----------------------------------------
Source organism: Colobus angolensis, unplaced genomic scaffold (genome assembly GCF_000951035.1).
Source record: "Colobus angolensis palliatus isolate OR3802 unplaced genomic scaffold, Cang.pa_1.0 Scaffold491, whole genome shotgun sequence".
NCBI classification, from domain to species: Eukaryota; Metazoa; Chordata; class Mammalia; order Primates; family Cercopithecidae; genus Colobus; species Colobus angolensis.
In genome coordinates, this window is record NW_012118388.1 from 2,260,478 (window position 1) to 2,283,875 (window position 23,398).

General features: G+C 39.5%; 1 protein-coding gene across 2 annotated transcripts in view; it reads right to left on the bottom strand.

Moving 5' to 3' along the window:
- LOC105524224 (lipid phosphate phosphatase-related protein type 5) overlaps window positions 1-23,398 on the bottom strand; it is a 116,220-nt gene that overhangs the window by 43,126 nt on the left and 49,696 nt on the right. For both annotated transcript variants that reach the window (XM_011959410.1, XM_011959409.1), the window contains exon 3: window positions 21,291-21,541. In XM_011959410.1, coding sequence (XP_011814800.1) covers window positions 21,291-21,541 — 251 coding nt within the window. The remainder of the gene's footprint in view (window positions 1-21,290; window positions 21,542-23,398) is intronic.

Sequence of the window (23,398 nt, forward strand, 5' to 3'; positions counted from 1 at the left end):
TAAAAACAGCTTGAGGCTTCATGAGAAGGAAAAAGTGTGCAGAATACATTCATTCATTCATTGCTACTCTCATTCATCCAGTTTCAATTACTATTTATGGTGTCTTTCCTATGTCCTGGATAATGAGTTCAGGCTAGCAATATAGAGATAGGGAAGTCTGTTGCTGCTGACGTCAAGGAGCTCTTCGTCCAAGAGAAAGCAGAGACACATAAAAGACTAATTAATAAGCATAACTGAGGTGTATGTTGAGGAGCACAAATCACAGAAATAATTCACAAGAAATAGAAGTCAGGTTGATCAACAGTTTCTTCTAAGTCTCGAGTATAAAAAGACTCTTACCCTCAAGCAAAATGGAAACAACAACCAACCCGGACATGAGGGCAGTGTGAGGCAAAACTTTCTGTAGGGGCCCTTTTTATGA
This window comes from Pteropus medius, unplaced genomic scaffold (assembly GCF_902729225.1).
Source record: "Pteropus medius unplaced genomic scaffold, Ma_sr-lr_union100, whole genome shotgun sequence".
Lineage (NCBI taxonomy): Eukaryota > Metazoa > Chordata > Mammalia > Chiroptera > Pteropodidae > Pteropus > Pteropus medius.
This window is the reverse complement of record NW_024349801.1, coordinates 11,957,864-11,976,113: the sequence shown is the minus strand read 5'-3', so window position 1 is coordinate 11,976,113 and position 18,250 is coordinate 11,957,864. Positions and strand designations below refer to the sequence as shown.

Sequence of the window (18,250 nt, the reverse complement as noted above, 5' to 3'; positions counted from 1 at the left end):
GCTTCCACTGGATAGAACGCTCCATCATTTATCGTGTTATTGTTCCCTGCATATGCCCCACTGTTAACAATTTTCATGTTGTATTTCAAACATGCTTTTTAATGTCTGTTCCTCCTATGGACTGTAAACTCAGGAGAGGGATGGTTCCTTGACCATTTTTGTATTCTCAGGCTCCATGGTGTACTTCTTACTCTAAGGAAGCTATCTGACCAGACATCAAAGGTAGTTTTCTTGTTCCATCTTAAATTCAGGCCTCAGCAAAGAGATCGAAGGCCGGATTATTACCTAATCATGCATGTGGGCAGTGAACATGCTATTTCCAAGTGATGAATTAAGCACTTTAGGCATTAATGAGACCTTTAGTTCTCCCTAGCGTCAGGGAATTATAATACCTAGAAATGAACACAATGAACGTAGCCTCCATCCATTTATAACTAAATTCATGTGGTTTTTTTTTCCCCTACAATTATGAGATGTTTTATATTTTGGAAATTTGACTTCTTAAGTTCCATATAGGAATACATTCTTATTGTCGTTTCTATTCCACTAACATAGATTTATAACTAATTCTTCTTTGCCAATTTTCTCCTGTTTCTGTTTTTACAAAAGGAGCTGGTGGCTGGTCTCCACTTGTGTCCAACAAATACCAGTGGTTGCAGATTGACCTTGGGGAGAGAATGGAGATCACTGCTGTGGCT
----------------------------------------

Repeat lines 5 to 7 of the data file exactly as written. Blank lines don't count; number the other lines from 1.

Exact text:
General features: G+C 39.5%; 1 protein-coding gene across 2 annotated transcripts in view; it reads right to left on the bottom strand.

Moving 5' to 3' along the window:
- LOC105524224 (lipid phosphate phosphatase-related protein type 5) overlaps window positions 1-23,398 on the bottom strand; it is a 116,220-nt gene that overhangs the window by 43,126 nt on the left and 49,696 nt on the right. For both annotated transcript variants that reach the window (XM_011959410.1, XM_011959409.1), the window contains exon 3: window positions 21,291-21,541. In XM_011959410.1, coding sequence (XP_011814800.1) covers window positions 21,291-21,541 — 251 coding nt within the window. The remainder of the gene's footprint in view (window positions 1-21,290; window positions 21,542-23,398) is intronic.